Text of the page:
Fifty years from now, people the age you are now won’t believe this ever happened or will do the sort of eye roll we all do when someone tells us about something crazy that happened in 1960. What will convince that future kid is what you are able to write about this. And what you’re able to write about it will depend on how much sharp attention you’re paying now and what records you keep, also, I think with how open you can keep your heart. I’m trying to practice feeling something like, ah, so this is happening now. Or hmm, so this, too, is part of life on Earth — did not know that, universe. Thanks so much, stinker. And then I real quick tried to pretend I didn’t just call the universe a stinker.
I did a piece once where I went to live incognito in a homeless camp in Fresno for a week. Very intense, but the best thing I heard in there was from this older guy from Guatemala, who was always saying, “Everything is always keep changing.” Truer words were never spoken. It’s only when we expect solidity, non-change, that we get taken by surprise. And we always expect solidity, no matter how well we know better.
Well, this is all sounding a little preachy, and let me confess that I’m not taking my own advice — at all. It’s all happening so fast. Paula has what we are hoping is just a bad cold, and I’m doing a lot of inept caregiving. Our dogs can feel that something weird is going on — no walk? Again?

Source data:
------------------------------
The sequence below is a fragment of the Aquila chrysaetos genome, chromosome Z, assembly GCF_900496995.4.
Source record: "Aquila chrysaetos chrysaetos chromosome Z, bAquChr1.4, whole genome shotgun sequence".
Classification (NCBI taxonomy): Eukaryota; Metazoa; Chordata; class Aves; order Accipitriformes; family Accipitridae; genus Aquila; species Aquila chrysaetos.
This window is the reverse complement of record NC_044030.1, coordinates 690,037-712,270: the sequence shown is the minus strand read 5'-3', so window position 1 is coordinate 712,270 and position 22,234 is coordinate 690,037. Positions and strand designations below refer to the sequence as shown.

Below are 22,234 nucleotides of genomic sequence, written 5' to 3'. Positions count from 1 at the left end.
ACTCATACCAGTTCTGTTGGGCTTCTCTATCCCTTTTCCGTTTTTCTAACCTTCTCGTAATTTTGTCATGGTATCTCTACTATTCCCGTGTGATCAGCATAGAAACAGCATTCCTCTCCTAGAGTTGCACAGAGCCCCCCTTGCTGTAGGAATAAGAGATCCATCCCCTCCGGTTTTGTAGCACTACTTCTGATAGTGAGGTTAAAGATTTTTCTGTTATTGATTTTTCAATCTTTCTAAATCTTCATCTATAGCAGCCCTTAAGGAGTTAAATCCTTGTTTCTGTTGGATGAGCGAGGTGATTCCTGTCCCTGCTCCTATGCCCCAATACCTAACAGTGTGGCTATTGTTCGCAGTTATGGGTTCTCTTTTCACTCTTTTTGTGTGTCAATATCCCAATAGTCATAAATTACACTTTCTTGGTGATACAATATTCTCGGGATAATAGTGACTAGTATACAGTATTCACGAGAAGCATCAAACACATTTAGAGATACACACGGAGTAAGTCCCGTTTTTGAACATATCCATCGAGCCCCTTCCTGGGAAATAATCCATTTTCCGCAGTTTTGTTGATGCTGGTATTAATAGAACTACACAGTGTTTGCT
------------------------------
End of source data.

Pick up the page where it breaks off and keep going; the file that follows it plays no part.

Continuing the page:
But I guess what I’m trying to say is that the world is like a sleeping tiger, and we tend to live our lives there on its back. We’re much smaller than the tiger, obviously. We’re like Barbies and Kens on the back of a tiger. Now and then, that tiger wakes up, and that is terrifying. Sometimes it wakes up when someone we love dies or someone breaks our heart or there’s a pandemic. But this is far from the first time that tiger has come awake. He she has been doing it since the beginning of time and will never stop doing it. And always, there have been writers to observe it and later make some sort of sense of it — or at least bear witness to it.
It’s good for the world for a writer to bear witness, and it’s good for the writer too, especially if she can bear witness with love and humor and, despite it all, some fondness for the world, just as it is manifesting — warts and all.
All of this to say, there’s still work to be done, and now more than ever. “
Starting today I’ll be in available in your feeds every weekday, hosting the daily TED talk podcast, which is the fittingly-named TED Talks Daily. It’s one of America’s top 20 podcasts and downloaded a million times a day, all over the world. Not only do I love working with the good folks at TED already and love being able to host this from anywhere with an internet connection, I can’t wait to connect with the global TED community. From the TED announcement:
TED Talks Daily, which is downloaded one million times per day, is one of the most downloaded shows, and not just in the US — it’s been featured in Apple Podcasts’ top ten charts in 130 countries around the world (more than any other podcast)…